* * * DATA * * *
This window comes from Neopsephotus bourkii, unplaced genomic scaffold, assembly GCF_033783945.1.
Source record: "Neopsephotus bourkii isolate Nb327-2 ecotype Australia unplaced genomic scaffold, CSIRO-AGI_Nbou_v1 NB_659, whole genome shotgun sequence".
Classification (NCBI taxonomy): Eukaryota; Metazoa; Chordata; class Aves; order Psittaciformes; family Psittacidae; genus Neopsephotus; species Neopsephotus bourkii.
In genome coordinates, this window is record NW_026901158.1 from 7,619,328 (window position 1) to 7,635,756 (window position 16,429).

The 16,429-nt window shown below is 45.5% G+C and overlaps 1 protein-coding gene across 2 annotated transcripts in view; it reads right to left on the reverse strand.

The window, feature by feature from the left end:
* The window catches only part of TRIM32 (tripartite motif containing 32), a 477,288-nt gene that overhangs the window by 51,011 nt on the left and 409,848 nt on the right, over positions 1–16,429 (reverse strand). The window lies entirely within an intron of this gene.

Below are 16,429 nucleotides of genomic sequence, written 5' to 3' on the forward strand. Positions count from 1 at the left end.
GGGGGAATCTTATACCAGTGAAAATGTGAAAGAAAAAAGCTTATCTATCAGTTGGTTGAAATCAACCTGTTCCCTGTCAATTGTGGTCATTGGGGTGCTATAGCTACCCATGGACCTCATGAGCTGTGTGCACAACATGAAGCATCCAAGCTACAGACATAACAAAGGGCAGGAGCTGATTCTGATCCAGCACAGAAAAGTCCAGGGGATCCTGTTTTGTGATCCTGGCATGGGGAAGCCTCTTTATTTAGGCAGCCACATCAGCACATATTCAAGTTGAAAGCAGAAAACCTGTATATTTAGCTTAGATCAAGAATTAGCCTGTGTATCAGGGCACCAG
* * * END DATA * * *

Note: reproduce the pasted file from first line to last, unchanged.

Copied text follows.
This window comes from Neopsephotus bourkii, unplaced genomic scaffold, assembly GCF_033783945.1.
Source record: "Neopsephotus bourkii isolate Nb327-2 ecotype Australia unplaced genomic scaffold, CSIRO-AGI_Nbou_v1 NB_659, whole genome shotgun sequence".
Classification (NCBI taxonomy): Eukaryota; Metazoa; Chordata; class Aves; order Psittaciformes; family Psittacidae; genus Neopsephotus; species Neopsephotus bourkii.
In genome coordinates, this window is record NW_026901158.1 from 7,619,328 (window position 1) to 7,635,756 (window position 16,429).

The 16,429-nt window shown below is 45.5% G+C and overlaps 1 protein-coding gene across 2 annotated transcripts in view; it reads right to left on the reverse strand.

The window, feature by feature from the left end:
* The window catches only part of TRIM32 (tripartite motif containing 32), a 477,288-nt gene that overhangs the window by 51,011 nt on the left and 409,848 nt on the right, over positions 1–16,429 (reverse strand). The window lies entirely within an intron of this gene.

Below are 16,429 nucleotides of genomic sequence, written 5' to 3' on the forward strand. Positions count from 1 at the left end.
GGGGGAATCTTATACCAGTGAAAATGTGAAAGAAAAAAGCTTATCTATCAGTTGGTTGAAATCAACCTGTTCCCTGTCAATTGTGGTCATTGGGGTGCTATAGCTACCCATGGACCTCATGAGCTGTGTGCACAACATGAAGCATCCAAGCTACAGACATAACAAAGGGCAGGAGCTGATTCTGATCCAGCACAGAAAAGTCCAGGGGATCCTGTTTTGTGATCCTGGCATGGGGAAGCCTCTTTATTTAGGCAGCCACATCAGCACATATTCAAGTTGAAAGCAGAAAACCTGTATATTTAGCTTAGATCAAGAATTAGCCTGTGTATCAGGGCACCAG